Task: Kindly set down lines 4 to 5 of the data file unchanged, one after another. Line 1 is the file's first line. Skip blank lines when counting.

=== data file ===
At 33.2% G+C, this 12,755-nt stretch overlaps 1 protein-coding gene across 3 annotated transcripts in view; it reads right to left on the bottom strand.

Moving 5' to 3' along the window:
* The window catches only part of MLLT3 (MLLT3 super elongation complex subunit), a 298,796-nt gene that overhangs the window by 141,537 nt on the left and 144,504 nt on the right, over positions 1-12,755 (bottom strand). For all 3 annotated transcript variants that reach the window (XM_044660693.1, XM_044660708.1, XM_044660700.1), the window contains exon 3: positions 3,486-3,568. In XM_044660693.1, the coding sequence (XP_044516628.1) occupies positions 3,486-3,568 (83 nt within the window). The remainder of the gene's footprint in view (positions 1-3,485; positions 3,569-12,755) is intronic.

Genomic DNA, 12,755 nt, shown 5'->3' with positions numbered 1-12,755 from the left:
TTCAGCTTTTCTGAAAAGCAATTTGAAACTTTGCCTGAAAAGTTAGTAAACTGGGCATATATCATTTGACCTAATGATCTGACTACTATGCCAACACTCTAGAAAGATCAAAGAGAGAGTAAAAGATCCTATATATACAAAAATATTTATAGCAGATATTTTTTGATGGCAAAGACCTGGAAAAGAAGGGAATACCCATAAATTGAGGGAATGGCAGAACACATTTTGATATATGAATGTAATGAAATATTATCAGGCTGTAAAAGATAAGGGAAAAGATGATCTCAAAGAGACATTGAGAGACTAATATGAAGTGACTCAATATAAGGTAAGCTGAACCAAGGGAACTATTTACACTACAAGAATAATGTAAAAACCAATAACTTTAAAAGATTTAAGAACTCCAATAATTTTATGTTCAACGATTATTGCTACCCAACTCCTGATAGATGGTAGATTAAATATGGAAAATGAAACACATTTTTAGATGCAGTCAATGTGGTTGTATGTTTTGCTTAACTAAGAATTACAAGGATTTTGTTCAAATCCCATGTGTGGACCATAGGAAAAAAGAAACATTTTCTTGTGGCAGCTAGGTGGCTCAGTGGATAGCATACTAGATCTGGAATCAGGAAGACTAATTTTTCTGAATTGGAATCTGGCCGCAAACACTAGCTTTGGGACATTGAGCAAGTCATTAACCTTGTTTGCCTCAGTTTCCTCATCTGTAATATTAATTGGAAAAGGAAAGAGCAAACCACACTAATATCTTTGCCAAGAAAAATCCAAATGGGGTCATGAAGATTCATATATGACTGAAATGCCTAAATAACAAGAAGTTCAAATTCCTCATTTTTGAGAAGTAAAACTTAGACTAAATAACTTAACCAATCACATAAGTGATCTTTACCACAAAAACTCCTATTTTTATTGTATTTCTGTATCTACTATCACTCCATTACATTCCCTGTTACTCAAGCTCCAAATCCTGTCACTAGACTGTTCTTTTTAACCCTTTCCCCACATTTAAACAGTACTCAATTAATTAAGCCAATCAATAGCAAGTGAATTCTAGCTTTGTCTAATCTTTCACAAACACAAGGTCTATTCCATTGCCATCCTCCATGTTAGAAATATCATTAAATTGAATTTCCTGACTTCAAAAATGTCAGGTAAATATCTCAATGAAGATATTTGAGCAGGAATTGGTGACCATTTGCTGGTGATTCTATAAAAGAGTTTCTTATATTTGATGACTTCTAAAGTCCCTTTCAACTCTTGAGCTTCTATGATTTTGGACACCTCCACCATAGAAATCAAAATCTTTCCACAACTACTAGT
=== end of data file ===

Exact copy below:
Genomic DNA, 12,755 nt, shown 5'->3' with positions numbered 1-12,755 from the left:
TTCAGCTTTTCTGAAAAGCAATTTGAAACTTTGCCTGAAAAGTTAGTAAACTGGGCATATATCATTTGACCTAATGATCTGACTACTATGCCAACACTCTAGAAAGATCAAAGAGAGAGTAAAAGATCCTATATATACAAAAATATTTATAGCAGATATTTTTTGATGGCAAAGACCTGGAAAAGAAGGGAATACCCATAAATTGAGGGAATGGCAGAACACATTTTGATATATGAATGTAATGAAATATTATCAGGCTGTAAAAGATAAGGGAAAAGATGATCTCAAAGAGACATTGAGAGACTAATATGAAGTGACTCAATATAAGGTAAGCTGAACCAAGGGAACTATTTACACTACAAGAATAATGTAAAAACCAATAACTTTAAAAGATTTAAGAACTCCAATAATTTTATGTTCAACGATTATTGCTACCCAACTCCTGATAGATGGTAGATTAAATATGGAAAATGAAACACATTTTTAGATGCAGTCAATGTGGTTGTATGTTTTGCTTAACTAAGAATTACAAGGATTTTGTTCAAATCCCATGTGTGGACCATAGGAAAAAAGAAACATTTTCTTGTGGCAGCTAGGTGGCTCAGTGGATAGCATACTAGATCTGGAATCAGGAAGACTAATTTTTCTGAATTGGAATCTGGCCGCAAACACTAGCTTTGGGACATTGAGCAAGTCATTAACCTTGTTTGCCTCAGTTTCCTCATCTGTAATATTAATTGGAAAAGGAAAGAGCAAACCACACTAATATCTTTGCCAAGAAAAATCCAAATGGGGTCATGAAGATTCATATATGACTGAAATGCCTAAATAACAAGAAGTTCAAATTCCTCATTTTTGAGAAGTAAAACTTAGACTAAATAACTTAACCAATCACATAAGTGATCTTTACCACAAAAACTCCTATTTTTATTGTATTTCTGTATCTACTATCACTCCATTACATTCCCTGTTACTCAAGCTCCAAATCCTGTCACTAGACTGTTCTTTTTAACCCTTTCCCCACATTTAAACAGTACTCAATTAATTAAGCCAATCAATAGCAAGTGAATTCTAGCTTTGTCTAATCTTTCACAAACACAAGGTCTATTCCATTGCCATCCTCCATGTTAGAAATATCATTAAATTGAATTTCCTGACTTCAAAAATGTCAGGTAAATATCTCAATGAAGATATTTGAGCAGGAATTGGTGACCATTTGCTGGTGATTCTATAAAAGAGTTTCTTATATTTGATGACTTCTAAAGTCCCTTTCAACTCTTGAGCTTCTATGATTTTGGACACCTCCACCATAGAAATCAAAATCTTTCCACAACTACTAGT